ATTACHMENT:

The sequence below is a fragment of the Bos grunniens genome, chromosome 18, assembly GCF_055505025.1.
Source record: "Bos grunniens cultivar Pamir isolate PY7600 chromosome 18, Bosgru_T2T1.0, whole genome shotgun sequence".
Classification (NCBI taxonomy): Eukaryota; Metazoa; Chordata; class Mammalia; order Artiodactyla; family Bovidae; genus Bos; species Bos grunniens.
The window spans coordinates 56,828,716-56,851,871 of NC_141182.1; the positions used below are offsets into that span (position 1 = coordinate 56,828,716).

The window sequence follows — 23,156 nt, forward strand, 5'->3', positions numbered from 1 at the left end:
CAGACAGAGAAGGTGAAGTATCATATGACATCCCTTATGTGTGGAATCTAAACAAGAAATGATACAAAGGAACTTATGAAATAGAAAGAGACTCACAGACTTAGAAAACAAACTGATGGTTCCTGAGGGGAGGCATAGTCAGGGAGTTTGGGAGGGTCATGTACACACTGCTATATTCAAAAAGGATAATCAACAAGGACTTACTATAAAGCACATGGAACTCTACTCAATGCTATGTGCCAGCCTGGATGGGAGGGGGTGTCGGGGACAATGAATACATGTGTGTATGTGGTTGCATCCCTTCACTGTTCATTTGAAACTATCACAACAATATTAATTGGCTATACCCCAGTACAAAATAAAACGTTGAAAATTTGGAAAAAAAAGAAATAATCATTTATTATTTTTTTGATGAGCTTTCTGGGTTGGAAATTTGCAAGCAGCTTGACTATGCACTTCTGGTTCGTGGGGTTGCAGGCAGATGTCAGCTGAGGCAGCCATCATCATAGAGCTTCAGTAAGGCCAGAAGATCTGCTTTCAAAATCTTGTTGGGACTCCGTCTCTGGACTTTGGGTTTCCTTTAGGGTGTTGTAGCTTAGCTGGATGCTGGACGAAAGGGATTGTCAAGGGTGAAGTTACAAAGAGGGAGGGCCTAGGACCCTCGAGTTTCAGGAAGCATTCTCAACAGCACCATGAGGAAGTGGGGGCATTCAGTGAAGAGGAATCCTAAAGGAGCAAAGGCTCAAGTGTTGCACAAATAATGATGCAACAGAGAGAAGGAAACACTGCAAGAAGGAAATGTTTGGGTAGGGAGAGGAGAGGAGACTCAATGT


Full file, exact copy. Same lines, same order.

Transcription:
The sequence below is a fragment of the Bos grunniens genome, chromosome 18, assembly GCF_055505025.1.
Source record: "Bos grunniens cultivar Pamir isolate PY7600 chromosome 18, Bosgru_T2T1.0, whole genome shotgun sequence".
Classification (NCBI taxonomy): Eukaryota; Metazoa; Chordata; class Mammalia; order Artiodactyla; family Bovidae; genus Bos; species Bos grunniens.
The window spans coordinates 56,828,716-56,851,871 of NC_141182.1; the positions used below are offsets into that span (position 1 = coordinate 56,828,716).

The window sequence follows — 23,156 nt, forward strand, 5'->3', positions numbered from 1 at the left end:
CAGACAGAGAAGGTGAAGTATCATATGACATCCCTTATGTGTGGAATCTAAACAAGAAATGATACAAAGGAACTTATGAAATAGAAAGAGACTCACAGACTTAGAAAACAAACTGATGGTTCCTGAGGGGAGGCATAGTCAGGGAGTTTGGGAGGGTCATGTACACACTGCTATATTCAAAAAGGATAATCAACAAGGACTTACTATAAAGCACATGGAACTCTACTCAATGCTATGTGCCAGCCTGGATGGGAGGGGGTGTCGGGGACAATGAATACATGTGTGTATGTGGTTGCATCCCTTCACTGTTCATTTGAAACTATCACAACAATATTAATTGGCTATACCCCAGTACAAAATAAAACGTTGAAAATTTGGAAAAAAAAGAAATAATCATTTATTATTTTTTTGATGAGCTTTCTGGGTTGGAAATTTGCAAGCAGCTTGACTATGCACTTCTGGTTCGTGGGGTTGCAGGCAGATGTCAGCTGAGGCAGCCATCATCATAGAGCTTCAGTAAGGCCAGAAGATCTGCTTTCAAAATCTTGTTGGGACTCCGTCTCTGGACTTTGGGTTTCCTTTAGGGTGTTGTAGCTTAGCTGGATGCTGGACGAAAGGGATTGTCAAGGGTGAAGTTACAAAGAGGGAGGGCCTAGGACCCTCGAGTTTCAGGAAGCATTCTCAACAGCACCATGAGGAAGTGGGGGCATTCAGTGAAGAGGAATCCTAAAGGAGCAAAGGCTCAAGTGTTGCACAAATAATGATGCAACAGAGAGAAGGAAACACTGCAAGAAGGAAATGTTTGGGTAGGGAGAGGAGAGGAGACTCAATGT